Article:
Jarrod Saul McKenna has drawn attention to an interesting article on John Calvin by Michael Jensen, son of the Archbishop of Sydney and sometimes visitor to this blog.

If you have hung out at my blog for any length of time you would know I am not a huge fan of Calvin, that I identify far more with the Anabaptist reformers that Calvin is known to have opposed. But you would also know I am an advocate of conversational unity within the church and that this means listening to one another. I think Michael’s call for a more balanced understanding of Calvin deserves attention by non-Calvinists.

Michael Jensen writes:

HE is a byword for bigotry cast in the role of the austere, humourless and cruel preacher of an austere, humourless and cruel God. He was held responsible by Max Weber for the rapacity of late capitalism. He is remembered as the persecutor of his opponents, including the hapless heretic Michael Servetus, for whose burning John Calvin is held responsible.

Calvinism, the form of Christianity he spawned, allegedly shares its fatalism with Islam. It is a church of prigs and wowsers, of Talibanesque idol-smashers and woman-haters, of middle managers and bean counters. It is a faith that broods on the depravity of humankind rather than celebrating its glorious capacity to build, to create and to redeem. It is the religion of Ned Flanders and the ironically named Reverend Lovejoy.

In his famous series of novels, His Dark Materials, Philip Pullman placed the headquarters of the demonic anti-church in Calvin’s city, Geneva.

But if this is how we think of Calvin, it is only because we are happier with the cardboard cut-out version of history mainly written by Calvin’s detractors than with what history actually records. It is like accepting a biography of Kevin Rudd written by Malcolm Turnbull (or vice versa).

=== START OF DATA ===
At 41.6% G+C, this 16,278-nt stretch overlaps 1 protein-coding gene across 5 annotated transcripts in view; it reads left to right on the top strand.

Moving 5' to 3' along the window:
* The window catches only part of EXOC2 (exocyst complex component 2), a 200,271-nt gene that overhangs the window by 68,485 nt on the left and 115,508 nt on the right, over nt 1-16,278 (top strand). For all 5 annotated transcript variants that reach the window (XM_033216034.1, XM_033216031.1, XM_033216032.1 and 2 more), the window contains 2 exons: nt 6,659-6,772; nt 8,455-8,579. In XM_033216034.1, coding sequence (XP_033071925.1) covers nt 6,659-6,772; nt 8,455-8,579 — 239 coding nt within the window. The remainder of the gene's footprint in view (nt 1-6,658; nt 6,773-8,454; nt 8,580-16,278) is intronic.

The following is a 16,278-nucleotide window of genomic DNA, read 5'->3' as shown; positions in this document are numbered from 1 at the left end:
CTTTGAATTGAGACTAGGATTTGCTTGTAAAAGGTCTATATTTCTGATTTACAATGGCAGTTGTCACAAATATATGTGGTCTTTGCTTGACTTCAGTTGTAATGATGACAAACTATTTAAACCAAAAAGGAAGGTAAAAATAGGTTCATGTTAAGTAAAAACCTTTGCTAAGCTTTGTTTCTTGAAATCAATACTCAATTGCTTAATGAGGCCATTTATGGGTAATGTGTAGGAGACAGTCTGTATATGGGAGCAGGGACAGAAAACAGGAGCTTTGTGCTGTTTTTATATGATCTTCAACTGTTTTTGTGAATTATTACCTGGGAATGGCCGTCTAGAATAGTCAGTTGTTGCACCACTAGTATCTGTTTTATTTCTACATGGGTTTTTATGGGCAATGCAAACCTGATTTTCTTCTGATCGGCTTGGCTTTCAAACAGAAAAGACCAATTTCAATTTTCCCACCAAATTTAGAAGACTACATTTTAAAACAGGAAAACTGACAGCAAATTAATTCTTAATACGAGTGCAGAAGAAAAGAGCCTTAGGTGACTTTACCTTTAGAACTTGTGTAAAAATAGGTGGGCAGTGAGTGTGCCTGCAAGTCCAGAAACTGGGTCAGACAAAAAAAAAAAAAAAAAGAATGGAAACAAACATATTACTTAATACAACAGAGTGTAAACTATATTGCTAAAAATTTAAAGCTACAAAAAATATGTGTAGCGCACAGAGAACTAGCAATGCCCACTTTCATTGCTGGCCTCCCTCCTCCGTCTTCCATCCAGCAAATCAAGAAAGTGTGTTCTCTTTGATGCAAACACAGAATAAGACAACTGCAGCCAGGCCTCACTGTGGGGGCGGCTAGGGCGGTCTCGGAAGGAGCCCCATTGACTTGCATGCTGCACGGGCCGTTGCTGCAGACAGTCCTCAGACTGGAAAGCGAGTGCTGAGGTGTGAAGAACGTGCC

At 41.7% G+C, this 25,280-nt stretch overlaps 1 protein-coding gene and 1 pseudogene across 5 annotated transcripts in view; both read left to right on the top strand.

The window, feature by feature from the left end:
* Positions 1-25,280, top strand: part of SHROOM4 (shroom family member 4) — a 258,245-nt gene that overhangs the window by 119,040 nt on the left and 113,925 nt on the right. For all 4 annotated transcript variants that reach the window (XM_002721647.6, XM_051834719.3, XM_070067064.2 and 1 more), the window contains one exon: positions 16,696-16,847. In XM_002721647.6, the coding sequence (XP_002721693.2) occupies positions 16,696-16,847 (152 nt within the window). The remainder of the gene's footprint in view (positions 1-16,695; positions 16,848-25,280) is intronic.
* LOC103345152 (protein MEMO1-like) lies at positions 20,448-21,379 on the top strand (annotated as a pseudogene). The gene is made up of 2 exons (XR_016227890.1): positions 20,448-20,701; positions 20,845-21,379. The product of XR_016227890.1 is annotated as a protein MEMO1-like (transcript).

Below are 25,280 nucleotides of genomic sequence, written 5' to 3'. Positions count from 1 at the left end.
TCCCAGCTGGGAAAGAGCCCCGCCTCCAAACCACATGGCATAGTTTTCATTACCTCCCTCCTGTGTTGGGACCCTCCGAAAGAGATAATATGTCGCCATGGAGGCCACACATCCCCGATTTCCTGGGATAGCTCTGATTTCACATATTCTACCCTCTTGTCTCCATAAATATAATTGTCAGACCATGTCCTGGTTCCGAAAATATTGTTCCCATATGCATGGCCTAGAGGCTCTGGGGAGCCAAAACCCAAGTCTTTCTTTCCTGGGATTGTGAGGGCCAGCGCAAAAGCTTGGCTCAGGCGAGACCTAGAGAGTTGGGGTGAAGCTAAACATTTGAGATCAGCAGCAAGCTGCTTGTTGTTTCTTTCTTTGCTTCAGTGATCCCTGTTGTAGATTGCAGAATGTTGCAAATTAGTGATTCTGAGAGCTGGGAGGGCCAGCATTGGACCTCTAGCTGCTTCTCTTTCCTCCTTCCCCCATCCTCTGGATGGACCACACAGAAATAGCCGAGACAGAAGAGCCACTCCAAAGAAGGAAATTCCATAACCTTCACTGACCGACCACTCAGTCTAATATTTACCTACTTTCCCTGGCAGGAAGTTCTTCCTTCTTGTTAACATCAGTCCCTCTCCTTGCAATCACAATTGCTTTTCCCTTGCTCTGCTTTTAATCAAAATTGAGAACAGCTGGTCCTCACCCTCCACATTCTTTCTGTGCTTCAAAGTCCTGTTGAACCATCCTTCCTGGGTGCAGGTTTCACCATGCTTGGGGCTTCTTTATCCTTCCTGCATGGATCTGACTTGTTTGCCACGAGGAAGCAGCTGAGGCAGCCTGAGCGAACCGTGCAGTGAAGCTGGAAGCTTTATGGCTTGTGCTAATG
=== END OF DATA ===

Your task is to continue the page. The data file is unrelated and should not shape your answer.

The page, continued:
The real Calvin was a scholar steeped in the humanist intellectual culture of his day. In this he followed the great Erasmus. He was a man of texts, of the original sources read in the original languages. He was expert in classical literature as well as in the Bible. Not only did he learn Greek but also Hebrew and he consulted Jewish scholars about their interpretations of ancient writings. He was no obscurantist, no anti-intellectual.

Calvin’s great work was his Institutes of the Christian Religion, which must surely count (with the Bible) as one of the great unread classics of Western thought.

It was translated into English as early as 1561 and has been of inestimable influence in Anglo-Saxon politics, science, liturgy and literature since. The God of the Institutes is not the remote, harsh deity who delights only in his exercise of arbitrary willpower. Actually reading the text, you encounter everywhere a tender-hearted father-figure, a divinity overflowing with love for his creatures. Pulitzer prize-winning novelist Marilynne Robinson wrote: “Any reader of the Institutes must be struck by the great elegance, the gallantry, of its moral vision, which is more beautiful for the resolution with which its theology embraces sorrow and darkness.”